Marty Stuart And Connie Smith
Bring Country Back To The Big Apple
|This appeared on DigitalJournal.com
- February 20, 2014
February 19, Grammy winner Marty Stuart and his
wife, veteran country songstress Connie Smith,
performed at the gorgeous Allen Room venue at
Lincoln Center in New York City, as part of the
"American Songbook" series.
"All right," Marty Stuart shouted as he took the stage with his band, the "Fabulous Superlatives" that consisted of Kenny Vaughan on guitar, Paul Martin on bass and vocals, Harry Stinson on drums and vocals.
Stuart opened the show with "Hillbilly Rick," as he backed himself on acoustic guitar and had the audience clapping along.
"Thank you. Good night," he joked. "It is such an honor to be playing here at this beautiful theater," Stuart added.
It was followed by "Orange Blossom Special," where he played the mandolin, as well as "Walk Like That," which featured his band member Kenny Vaughan on lead vocals.
"Thank you very much," Stuart said, and brought out his steel guitar player, Gary Carter, and he subsequently introduced the crowd to his wife, "Country Music Hall of Famer Connie Smith."
Smith belted out a soaring rendition of "Where Is My Castle," as Stuart backed her on acoustic guitar.
"Thank you very much," Smith told the audience. "We are so honored to be here tonight. I don't have a bad band," she further joked.
She noted that she is a fan of songwriter Dallas Frazier and that throughout her career, she has cut 71 of his songs, which included "Ain't Had No Lovin'" and "Run Away Little Tears," the latter of which she dubbed as one of her all-time favorite country ballads. She delivered a controlled and powerful version of "Run Away Little Tears," as the stage was graced in blue lights.
"Everything all right?" Stuart asked the crowd, and went on to sing lead vocals on the upbeat "Tempted."
"Farmer's Blues" is a tune that both artists (Stuart and Smith) co-wrote together in their kitchen. Smith sang lead and showcased the great tone of her voice, as well as her distinct yodeling ability.
Stuart continued with "Life Has Its Little Ups And Downs," and he declared his love and admiration for his wife. "I love Connie Smith," he told the New York audience. "She was my mom's favorite singer," he added, and noted that the follow-up song "I Met My Baby at the Choctaw Fair" was inspired by their first meeting.
Smith shared that she had fallen in love with the song "Ain't You Even Gonna Cry" the very first time that she heard it. She sang the tune as she was backed by acoustic and steel guitars.
Stuart remarked, "The beautiful city of Manhattan is the perfect backdrop for steel guitar," praising the Allen Room yet again.
Smith took an audience member's song request and sang a stunning version of the Bill Anderson-penned "I Never Once Stopped Loving You." It was followed by the instrumental "Last Date," which featured Gary Carter on steel guitar.
Stuart sang "The Whiskey Ain't Workin' " as an audience sing-along and he had the crowd clapping. He shared that he first fell in love with country music at the young age of five years old.
Their elaborate stage consisted of various artifacts that belonged to some of the greatest entertainer in country music history, such as Johnny Cash's acoustic guitar, Jimmie Rodgers' briefcase (who was dubbed as the "Father of Country Music") and Hank Williams' T-shirt. Stuart had a good time doing a little "show and tell" for the crowd, who were in awe of all of these treasured souvenirs.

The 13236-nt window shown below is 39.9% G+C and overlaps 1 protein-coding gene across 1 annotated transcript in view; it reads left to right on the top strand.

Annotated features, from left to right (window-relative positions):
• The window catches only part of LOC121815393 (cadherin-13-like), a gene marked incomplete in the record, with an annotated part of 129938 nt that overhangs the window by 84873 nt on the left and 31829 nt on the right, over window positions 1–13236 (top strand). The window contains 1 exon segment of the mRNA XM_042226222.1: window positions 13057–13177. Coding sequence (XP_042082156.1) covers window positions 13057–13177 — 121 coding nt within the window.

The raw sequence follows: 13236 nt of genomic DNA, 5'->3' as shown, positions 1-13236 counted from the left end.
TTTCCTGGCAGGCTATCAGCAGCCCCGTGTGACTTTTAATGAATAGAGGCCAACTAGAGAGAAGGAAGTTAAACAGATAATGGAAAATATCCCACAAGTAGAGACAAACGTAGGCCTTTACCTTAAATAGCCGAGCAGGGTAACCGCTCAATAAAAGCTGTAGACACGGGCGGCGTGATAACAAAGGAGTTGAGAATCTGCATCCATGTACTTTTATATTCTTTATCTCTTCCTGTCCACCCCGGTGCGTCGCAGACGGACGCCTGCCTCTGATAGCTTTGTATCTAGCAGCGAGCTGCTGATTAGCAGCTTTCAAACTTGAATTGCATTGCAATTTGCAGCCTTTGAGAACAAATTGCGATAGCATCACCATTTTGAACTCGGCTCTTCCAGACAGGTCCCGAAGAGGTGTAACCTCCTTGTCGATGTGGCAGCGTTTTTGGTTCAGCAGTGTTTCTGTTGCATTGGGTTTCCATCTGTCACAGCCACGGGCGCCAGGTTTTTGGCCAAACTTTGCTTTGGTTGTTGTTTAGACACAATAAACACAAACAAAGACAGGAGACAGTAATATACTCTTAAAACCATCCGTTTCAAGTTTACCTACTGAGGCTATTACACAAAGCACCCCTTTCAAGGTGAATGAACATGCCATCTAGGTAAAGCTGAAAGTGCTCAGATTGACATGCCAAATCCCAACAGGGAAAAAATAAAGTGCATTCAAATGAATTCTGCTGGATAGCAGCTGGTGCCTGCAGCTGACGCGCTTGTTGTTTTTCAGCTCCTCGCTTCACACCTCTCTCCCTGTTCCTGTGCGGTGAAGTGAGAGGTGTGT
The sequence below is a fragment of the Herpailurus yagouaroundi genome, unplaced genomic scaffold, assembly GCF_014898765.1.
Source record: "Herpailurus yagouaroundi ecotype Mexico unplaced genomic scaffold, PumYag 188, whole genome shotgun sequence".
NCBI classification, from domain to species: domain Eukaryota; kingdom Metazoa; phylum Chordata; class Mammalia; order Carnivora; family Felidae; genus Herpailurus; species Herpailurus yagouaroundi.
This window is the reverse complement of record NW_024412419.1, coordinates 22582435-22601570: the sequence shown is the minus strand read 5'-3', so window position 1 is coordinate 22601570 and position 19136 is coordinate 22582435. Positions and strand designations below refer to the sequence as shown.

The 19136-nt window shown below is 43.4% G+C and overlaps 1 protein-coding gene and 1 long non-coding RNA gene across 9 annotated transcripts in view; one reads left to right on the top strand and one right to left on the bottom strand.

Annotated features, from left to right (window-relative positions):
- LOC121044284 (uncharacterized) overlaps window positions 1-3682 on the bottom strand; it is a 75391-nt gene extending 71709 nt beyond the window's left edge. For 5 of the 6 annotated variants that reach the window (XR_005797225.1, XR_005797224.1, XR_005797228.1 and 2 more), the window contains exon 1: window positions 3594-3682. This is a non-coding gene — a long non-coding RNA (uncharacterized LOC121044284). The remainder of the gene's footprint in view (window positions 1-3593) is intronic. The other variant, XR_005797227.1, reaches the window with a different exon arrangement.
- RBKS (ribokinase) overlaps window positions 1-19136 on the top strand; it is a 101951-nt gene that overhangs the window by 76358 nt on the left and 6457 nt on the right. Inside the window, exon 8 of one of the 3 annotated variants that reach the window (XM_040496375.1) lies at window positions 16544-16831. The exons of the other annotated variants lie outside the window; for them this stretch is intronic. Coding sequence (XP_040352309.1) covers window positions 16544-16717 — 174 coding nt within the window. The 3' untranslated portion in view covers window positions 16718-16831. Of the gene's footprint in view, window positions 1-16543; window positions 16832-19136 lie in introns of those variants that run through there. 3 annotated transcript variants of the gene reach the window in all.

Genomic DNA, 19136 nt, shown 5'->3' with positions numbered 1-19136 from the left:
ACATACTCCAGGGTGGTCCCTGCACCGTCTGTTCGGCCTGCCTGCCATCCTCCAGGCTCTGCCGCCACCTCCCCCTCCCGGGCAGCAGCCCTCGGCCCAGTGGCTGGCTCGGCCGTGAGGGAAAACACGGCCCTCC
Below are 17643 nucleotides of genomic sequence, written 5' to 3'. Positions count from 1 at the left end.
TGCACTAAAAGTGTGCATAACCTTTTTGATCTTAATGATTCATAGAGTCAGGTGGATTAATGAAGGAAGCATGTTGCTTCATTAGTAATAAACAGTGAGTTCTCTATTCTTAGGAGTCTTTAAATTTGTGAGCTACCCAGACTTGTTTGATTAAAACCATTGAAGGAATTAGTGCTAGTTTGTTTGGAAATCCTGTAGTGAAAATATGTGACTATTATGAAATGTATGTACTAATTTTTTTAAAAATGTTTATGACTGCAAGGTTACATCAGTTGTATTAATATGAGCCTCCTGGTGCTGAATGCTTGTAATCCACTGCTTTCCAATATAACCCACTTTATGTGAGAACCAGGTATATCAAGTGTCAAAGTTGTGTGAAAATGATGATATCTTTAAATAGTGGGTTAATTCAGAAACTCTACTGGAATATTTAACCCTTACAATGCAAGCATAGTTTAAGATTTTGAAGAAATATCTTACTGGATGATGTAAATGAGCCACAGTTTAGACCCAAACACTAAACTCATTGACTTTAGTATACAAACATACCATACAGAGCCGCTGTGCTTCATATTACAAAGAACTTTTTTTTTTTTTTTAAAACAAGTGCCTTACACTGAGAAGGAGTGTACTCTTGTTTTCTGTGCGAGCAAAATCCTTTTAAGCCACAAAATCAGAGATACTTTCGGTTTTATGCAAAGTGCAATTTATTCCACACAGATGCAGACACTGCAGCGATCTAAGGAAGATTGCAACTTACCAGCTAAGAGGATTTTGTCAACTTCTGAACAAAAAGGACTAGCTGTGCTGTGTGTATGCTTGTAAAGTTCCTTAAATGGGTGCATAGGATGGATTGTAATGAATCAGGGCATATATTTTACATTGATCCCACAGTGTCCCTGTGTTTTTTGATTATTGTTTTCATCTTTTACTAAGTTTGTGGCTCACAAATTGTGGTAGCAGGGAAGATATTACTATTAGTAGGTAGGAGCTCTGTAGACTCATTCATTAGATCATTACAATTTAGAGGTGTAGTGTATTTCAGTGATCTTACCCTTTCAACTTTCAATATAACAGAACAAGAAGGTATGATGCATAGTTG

The Fabulous Superlatives and Stuart did a solid job singing the up-tempo "Bluegrass Express" and it was followed by "Dark Bird," his tribute song to the late but great Johnny Cash, which he played solo and on acoustic guitar. "Dark Bird" had a haunting vibe to it and it was well-received by the crowd.
He immediately broke into "Mandolin Rip," which he played solo, showcasing his prowess on mandolin.
"All right," he exclaimed, following its warm reception.
Smith returned to the stage and delivered a noteworthy cover of Martha Carson's gospel tune "Satisfied," as Stuart and the Fabulous Superlatives serenaded the crowd to the country lullaby "Angels Rock Me To Sleep," displaying their rich, baritone vocals.
"Gospel music is an integral part of country music," said Smith. "Most of us learned to sing in church."
Smith went on to sing her highlight vocal of the evening, a powerhouse and emotional version of the gospel classic "How Great Thou Art," where she showcased her tremendous range and crystalline vocals. This vocal earned her a standing ovation.
"Thank you so much. We love you," Smith said.
They returned for an encore which consisted of Smith's signature song "Once A Day," which was yet another flawless vocal that displayed the control and power of her voice, as Stuart sang backing vocals. This performance subsequently earned them the second standing ovation of the evening.
"This song turns 50 years old this year," Smith said, proving that stellar country tunes of this caliber can stand the test of time.
Stuart concluded with a cover of Tom Petty's "Runnin' Down a Dream."
"We are so honored to be a part of the 'American Songbook' series," Stuart said, and he expressed his gratitude for all of the staff at Lincoln Center that made this event possible.
Overall, Marty Stuart and Connie Smith prove that they are still at the top of their game musically. Their vocals were captivating and timeless. Artists like Stuart and Smith come once in a lifetime. They encompass what country music is all about: heartfelt lyrics, raw emotions and sincere storytelling. They are both national treasures, and their concert at the Allen Room at Lincoln Center garnered an A+ rating.
By Markos Pepadatos
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